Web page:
Comparing Measurable Indicators of Soil Health under Two Different Forage Harvesting Methods Four times During the Growing Season

Project Overview

Project Type: Farmer/Rancher
Funds awarded in 2014: $6,462.00
Projected End Date: 12/31/2015
Region: North Central
State: Michigan
Project Coordinator:
Benjamin Bartlett
Log Cabin Livestock

Annual Reports


  • Agronomic: general hay and forage crops


  • Animal Production: grazing management
  • Natural Resources/Environment: indicators
  • Soil Management: soil microbiology, soil quality/health


    This two year long soil health and grazing project has confirmed that in the Midwest region on diversified pastures of cool season grasses and forbs the act of grazing by sheep or cattle will stimulate an increase in microbial life in the soil as indicated by CO2 levels measured with the basal Solvita test. This increase of microbial life occurs within 12 to 48 hours of the grazing event and the production of CO2 returns to neutral or even slightly negative by 7 days post grazing.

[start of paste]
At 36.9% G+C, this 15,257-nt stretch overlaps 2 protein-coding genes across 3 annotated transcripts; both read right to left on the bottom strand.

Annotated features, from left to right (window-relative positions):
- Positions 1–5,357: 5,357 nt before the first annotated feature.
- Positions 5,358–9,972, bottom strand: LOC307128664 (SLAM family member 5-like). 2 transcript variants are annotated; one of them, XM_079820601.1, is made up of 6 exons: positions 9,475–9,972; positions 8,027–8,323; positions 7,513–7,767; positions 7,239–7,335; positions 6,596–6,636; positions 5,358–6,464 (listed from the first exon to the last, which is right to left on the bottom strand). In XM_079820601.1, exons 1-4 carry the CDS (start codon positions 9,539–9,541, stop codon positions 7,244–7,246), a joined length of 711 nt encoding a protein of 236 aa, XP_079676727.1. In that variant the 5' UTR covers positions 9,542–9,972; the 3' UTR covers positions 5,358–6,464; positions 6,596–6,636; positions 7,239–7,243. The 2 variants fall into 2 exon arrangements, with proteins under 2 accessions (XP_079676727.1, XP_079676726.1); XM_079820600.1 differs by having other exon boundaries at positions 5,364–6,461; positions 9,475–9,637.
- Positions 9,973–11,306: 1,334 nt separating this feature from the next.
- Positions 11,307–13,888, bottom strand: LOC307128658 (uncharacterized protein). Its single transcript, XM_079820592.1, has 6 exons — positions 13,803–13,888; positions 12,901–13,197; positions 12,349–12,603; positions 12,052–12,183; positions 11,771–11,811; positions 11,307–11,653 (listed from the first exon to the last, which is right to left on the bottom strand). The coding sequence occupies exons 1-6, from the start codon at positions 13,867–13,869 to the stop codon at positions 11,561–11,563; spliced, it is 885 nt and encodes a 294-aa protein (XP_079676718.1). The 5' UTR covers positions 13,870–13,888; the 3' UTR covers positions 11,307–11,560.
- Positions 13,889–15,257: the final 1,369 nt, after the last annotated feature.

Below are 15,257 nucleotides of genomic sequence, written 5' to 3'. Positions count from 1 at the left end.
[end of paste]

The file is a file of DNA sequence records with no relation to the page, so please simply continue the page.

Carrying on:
Our 2014 trial was focused on comparing the impacts on soil health of grazing immature (before flowering) vs late maturity (after seed head formation) forages. In addition, we repeated our soil health impact on a mid- summer grazing of 2nd growth pastures and a fall/ September grazing. We had three plots in each experiments; control, (nothing done), a mechanically clipped plot, and our grazed plot and did 3 replications, all soil sampling done on day 7 post grazing. We did both Haney and PLFA soil testing on all soil samples. The only consistent finding was that on the average, the grazed plot showed lower scores on the various test results indicating soil health, Haney soil health score, Solvita CO3 levels, and PLFA total biomass.
    The results were not expected and further literature reviews suggests that the soil life will respond to grazing simulated event in 12 to 72 hours. We only tested at 7 days post grazing and may have missed changes that occurred sooner.

    Project objectives:

    While most of our SARE funds were used in the 2014 activities, we did have about $700 left over from unused labor funds and decided to do a trial that looked at the impacts of soil heath post grazing over time. While we had hoped to look at impacts on soil health of various grazing practices, it appears that we first need to validate a positive impact of grazing on soil health indicators.

    Any opinions, findings, conclusions, or recommendations expressed in this publication are those of the author(s) and do not necessarily reflect the view of the U.S. Department of Agriculture or SARE.